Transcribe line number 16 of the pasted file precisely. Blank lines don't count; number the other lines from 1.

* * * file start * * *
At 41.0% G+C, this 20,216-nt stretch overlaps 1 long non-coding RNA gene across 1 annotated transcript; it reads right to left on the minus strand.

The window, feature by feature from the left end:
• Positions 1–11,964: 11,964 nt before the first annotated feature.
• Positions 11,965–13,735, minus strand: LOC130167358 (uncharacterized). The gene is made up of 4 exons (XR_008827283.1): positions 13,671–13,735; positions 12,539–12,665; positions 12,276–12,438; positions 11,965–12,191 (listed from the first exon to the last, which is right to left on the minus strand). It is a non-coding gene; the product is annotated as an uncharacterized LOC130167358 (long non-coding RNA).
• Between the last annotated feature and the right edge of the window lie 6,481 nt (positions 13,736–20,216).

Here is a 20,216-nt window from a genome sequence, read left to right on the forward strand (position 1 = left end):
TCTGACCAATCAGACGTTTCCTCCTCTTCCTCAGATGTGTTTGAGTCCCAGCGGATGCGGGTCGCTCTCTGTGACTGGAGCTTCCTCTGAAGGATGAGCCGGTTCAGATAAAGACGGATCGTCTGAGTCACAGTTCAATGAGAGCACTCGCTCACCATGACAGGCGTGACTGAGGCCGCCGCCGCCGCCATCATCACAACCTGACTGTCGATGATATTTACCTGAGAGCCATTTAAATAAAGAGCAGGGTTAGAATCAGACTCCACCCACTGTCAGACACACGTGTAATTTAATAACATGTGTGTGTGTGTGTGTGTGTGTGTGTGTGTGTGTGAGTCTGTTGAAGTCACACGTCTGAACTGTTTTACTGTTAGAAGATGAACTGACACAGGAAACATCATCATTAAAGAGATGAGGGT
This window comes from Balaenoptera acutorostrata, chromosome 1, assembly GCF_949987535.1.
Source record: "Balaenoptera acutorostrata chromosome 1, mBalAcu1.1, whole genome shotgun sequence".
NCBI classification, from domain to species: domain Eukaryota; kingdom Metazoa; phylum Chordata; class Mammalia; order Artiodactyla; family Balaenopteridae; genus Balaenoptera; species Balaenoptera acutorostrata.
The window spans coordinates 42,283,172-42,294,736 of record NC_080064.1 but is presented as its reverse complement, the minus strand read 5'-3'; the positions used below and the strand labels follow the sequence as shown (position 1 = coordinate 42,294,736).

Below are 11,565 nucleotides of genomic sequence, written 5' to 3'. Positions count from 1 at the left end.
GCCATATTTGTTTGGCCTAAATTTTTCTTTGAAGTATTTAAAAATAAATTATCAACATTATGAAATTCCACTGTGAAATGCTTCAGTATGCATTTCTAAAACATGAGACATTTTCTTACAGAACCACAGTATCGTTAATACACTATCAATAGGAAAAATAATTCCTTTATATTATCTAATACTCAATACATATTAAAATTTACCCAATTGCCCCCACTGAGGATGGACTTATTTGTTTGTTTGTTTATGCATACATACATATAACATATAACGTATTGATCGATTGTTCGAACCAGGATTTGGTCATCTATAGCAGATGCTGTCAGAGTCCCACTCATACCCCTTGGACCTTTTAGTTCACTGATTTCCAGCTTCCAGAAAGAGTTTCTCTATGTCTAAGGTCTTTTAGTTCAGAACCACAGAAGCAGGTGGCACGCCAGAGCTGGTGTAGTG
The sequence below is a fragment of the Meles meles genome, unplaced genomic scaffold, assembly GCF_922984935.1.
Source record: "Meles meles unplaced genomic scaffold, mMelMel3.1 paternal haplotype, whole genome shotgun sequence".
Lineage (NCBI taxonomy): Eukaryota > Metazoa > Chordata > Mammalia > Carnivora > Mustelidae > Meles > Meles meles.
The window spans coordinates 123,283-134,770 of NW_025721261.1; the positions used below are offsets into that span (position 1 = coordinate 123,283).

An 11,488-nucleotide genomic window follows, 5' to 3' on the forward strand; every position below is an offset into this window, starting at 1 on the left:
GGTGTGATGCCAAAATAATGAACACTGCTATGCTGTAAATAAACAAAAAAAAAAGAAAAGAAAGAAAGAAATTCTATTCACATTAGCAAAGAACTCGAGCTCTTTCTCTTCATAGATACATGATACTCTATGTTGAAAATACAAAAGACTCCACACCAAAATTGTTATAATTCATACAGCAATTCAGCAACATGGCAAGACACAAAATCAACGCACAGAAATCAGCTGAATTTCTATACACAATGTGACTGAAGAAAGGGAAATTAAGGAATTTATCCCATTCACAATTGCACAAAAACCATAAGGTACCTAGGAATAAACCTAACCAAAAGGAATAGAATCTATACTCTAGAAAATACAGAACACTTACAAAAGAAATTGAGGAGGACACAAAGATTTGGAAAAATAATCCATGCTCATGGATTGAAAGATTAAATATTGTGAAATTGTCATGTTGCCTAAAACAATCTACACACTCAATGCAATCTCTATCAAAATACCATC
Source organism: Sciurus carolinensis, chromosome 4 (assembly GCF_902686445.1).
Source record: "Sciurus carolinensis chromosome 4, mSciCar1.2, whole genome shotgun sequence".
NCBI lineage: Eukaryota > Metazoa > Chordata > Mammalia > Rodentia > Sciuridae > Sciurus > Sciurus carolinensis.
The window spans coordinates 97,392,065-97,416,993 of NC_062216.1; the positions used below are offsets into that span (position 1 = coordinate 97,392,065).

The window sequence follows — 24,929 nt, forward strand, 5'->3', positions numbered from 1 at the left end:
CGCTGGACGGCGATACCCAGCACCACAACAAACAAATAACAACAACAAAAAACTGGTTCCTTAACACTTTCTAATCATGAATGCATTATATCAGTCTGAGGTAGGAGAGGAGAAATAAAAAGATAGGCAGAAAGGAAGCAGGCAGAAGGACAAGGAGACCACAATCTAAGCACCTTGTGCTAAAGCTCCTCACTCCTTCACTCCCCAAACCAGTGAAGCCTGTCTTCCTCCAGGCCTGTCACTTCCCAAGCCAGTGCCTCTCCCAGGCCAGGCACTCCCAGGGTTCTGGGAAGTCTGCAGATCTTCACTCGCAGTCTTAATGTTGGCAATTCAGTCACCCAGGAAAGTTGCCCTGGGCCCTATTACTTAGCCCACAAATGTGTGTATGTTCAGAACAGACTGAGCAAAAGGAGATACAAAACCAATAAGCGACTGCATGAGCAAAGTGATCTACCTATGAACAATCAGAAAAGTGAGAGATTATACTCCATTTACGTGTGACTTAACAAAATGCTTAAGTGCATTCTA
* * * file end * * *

Lineage (NCBI taxonomy): Eukaryota > Metazoa > Chordata > Mammalia > Carnivora > Mustelidae > Meles > Meles meles.